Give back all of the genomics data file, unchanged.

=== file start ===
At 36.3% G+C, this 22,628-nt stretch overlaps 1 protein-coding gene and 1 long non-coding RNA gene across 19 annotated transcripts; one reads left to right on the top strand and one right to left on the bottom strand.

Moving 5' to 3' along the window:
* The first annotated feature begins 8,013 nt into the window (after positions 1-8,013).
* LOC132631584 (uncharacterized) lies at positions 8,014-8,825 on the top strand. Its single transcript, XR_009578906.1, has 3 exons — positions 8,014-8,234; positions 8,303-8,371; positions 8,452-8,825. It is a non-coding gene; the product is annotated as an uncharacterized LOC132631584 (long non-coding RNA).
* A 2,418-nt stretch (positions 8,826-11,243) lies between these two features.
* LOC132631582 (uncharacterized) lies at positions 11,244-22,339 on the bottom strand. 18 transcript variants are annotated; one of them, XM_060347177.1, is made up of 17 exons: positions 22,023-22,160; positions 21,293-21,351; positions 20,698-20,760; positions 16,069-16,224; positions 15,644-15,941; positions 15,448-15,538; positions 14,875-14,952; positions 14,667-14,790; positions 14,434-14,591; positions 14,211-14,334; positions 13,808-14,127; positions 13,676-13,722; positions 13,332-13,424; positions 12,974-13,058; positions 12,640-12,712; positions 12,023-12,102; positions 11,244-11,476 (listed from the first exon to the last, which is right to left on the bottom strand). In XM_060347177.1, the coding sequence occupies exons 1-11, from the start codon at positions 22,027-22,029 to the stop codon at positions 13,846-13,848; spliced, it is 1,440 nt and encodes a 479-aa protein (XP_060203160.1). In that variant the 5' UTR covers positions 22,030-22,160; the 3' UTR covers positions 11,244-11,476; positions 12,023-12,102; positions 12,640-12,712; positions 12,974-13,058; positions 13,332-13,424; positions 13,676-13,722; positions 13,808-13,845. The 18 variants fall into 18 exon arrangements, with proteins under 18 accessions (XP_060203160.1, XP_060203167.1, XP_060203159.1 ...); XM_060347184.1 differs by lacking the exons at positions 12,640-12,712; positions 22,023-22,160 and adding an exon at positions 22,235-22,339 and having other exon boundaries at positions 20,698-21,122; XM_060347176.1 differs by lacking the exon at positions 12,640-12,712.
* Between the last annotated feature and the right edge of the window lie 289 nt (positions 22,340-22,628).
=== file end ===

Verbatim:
At 36.3% G+C, this 22,628-nt stretch overlaps 1 protein-coding gene and 1 long non-coding RNA gene across 19 annotated transcripts; one reads left to right on the top strand and one right to left on the bottom strand.

Moving 5' to 3' along the window:
* The first annotated feature begins 8,013 nt into the window (after positions 1-8,013).
* LOC132631584 (uncharacterized) lies at positions 8,014-8,825 on the top strand. Its single transcript, XR_009578906.1, has 3 exons — positions 8,014-8,234; positions 8,303-8,371; positions 8,452-8,825. It is a non-coding gene; the product is annotated as an uncharacterized LOC132631584 (long non-coding RNA).
* A 2,418-nt stretch (positions 8,826-11,243) lies between these two features.
* LOC132631582 (uncharacterized) lies at positions 11,244-22,339 on the bottom strand. 18 transcript variants are annotated; one of them, XM_060347177.1, is made up of 17 exons: positions 22,023-22,160; positions 21,293-21,351; positions 20,698-20,760; positions 16,069-16,224; positions 15,644-15,941; positions 15,448-15,538; positions 14,875-14,952; positions 14,667-14,790; positions 14,434-14,591; positions 14,211-14,334; positions 13,808-14,127; positions 13,676-13,722; positions 13,332-13,424; positions 12,974-13,058; positions 12,640-12,712; positions 12,023-12,102; positions 11,244-11,476 (listed from the first exon to the last, which is right to left on the bottom strand). In XM_060347177.1, the coding sequence occupies exons 1-11, from the start codon at positions 22,027-22,029 to the stop codon at positions 13,846-13,848; spliced, it is 1,440 nt and encodes a 479-aa protein (XP_060203160.1). In that variant the 5' UTR covers positions 22,030-22,160; the 3' UTR covers positions 11,244-11,476; positions 12,023-12,102; positions 12,640-12,712; positions 12,974-13,058; positions 13,332-13,424; positions 13,676-13,722; positions 13,808-13,845. The 18 variants fall into 18 exon arrangements, with proteins under 18 accessions (XP_060203160.1, XP_060203167.1, XP_060203159.1 ...); XM_060347184.1 differs by lacking the exons at positions 12,640-12,712; positions 22,023-22,160 and adding an exon at positions 22,235-22,339 and having other exon boundaries at positions 20,698-21,122; XM_060347176.1 differs by lacking the exon at positions 12,640-12,712.
* Between the last annotated feature and the right edge of the window lie 289 nt (positions 22,340-22,628).